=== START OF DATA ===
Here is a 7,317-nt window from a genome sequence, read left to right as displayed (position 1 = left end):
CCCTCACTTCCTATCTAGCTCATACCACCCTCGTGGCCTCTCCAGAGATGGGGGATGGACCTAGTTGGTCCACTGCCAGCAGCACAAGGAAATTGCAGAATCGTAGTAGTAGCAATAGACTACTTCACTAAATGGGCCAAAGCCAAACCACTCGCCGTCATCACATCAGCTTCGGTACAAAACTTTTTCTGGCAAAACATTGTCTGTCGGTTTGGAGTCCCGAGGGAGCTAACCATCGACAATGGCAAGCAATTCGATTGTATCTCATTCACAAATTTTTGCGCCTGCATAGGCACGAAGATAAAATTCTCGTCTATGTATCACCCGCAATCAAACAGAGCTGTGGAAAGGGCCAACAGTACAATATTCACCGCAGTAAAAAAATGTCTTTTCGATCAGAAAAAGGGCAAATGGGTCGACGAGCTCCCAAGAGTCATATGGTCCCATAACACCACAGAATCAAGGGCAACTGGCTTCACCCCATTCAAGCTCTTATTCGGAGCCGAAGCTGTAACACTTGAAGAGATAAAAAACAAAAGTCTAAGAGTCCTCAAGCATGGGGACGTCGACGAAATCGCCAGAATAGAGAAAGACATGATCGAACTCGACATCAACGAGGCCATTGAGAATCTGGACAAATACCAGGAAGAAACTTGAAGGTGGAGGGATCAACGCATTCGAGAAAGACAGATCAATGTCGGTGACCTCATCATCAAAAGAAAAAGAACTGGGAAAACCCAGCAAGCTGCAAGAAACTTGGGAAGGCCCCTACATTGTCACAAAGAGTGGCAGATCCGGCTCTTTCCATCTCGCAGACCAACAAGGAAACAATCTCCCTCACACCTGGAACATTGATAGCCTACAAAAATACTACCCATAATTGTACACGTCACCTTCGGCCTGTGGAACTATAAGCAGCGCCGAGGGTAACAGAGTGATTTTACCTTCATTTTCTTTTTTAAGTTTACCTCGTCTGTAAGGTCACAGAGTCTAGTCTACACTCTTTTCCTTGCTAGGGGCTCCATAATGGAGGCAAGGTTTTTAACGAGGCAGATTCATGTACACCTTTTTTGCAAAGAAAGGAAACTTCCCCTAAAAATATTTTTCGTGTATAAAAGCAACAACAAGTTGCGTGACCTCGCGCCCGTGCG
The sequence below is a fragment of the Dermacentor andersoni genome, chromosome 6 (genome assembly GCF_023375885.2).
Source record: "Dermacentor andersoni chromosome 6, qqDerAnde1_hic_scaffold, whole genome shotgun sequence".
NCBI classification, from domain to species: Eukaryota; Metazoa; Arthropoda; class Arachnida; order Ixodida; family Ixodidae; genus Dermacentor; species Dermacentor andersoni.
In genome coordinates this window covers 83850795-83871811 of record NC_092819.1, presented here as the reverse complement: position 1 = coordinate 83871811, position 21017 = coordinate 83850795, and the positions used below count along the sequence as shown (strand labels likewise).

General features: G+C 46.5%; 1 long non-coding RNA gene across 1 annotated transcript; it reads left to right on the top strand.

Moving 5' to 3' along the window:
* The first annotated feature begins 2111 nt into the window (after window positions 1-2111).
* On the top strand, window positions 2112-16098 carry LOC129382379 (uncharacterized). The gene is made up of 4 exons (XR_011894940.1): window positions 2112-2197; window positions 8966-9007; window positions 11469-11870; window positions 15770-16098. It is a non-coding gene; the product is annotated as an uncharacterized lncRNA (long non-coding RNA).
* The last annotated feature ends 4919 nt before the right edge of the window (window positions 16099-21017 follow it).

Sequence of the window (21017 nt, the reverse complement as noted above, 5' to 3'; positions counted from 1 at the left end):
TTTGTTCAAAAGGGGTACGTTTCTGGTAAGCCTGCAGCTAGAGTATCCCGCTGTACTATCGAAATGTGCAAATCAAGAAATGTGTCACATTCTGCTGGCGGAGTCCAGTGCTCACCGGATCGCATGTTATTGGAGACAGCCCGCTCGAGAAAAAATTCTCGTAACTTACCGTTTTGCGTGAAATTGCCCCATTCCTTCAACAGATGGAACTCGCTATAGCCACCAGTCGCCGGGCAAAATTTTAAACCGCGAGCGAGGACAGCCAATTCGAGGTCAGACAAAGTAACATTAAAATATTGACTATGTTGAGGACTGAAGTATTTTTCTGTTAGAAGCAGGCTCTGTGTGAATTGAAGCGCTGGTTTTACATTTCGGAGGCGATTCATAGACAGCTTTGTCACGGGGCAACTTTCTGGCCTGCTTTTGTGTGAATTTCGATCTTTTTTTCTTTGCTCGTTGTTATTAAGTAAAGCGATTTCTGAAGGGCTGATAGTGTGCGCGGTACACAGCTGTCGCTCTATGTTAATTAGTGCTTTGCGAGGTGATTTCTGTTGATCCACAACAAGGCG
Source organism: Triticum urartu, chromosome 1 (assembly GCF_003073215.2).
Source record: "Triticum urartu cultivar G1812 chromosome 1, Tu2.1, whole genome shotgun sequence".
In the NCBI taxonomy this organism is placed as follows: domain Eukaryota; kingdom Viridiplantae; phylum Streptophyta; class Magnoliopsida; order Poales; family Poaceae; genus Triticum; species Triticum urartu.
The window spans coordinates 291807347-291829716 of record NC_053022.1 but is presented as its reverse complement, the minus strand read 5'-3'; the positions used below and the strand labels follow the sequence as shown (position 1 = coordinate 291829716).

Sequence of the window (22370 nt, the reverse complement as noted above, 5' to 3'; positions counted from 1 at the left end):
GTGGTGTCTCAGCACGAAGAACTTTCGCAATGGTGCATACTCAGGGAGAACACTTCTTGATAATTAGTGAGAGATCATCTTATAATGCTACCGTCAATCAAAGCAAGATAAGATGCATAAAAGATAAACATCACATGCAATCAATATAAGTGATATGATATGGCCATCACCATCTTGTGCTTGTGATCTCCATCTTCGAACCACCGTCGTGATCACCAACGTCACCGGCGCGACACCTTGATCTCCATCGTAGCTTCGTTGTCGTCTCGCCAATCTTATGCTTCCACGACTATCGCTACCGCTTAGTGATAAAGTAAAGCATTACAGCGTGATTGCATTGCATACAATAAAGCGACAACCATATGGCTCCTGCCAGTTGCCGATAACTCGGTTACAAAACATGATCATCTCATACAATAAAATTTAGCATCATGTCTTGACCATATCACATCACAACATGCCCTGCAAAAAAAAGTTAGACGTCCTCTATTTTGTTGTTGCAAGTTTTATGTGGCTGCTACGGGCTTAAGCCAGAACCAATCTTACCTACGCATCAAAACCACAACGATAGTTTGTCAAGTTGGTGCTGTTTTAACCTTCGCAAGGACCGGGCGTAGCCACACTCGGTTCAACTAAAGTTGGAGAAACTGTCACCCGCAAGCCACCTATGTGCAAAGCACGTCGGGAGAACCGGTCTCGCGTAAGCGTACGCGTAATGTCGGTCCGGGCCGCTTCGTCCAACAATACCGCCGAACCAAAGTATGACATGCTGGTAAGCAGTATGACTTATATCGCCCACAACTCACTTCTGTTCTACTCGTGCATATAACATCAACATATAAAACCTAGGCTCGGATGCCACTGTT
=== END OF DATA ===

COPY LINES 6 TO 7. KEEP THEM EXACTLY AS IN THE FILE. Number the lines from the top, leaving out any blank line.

In genome coordinates this window covers 83850795-83871811 of record NC_092819.1, presented here as the reverse complement: position 1 = coordinate 83871811, position 21017 = coordinate 83850795, and the positions used below count along the sequence as shown (strand labels likewise).

General features: G+C 46.5%; 1 long non-coding RNA gene across 1 annotated transcript; it reads left to right on the top strand.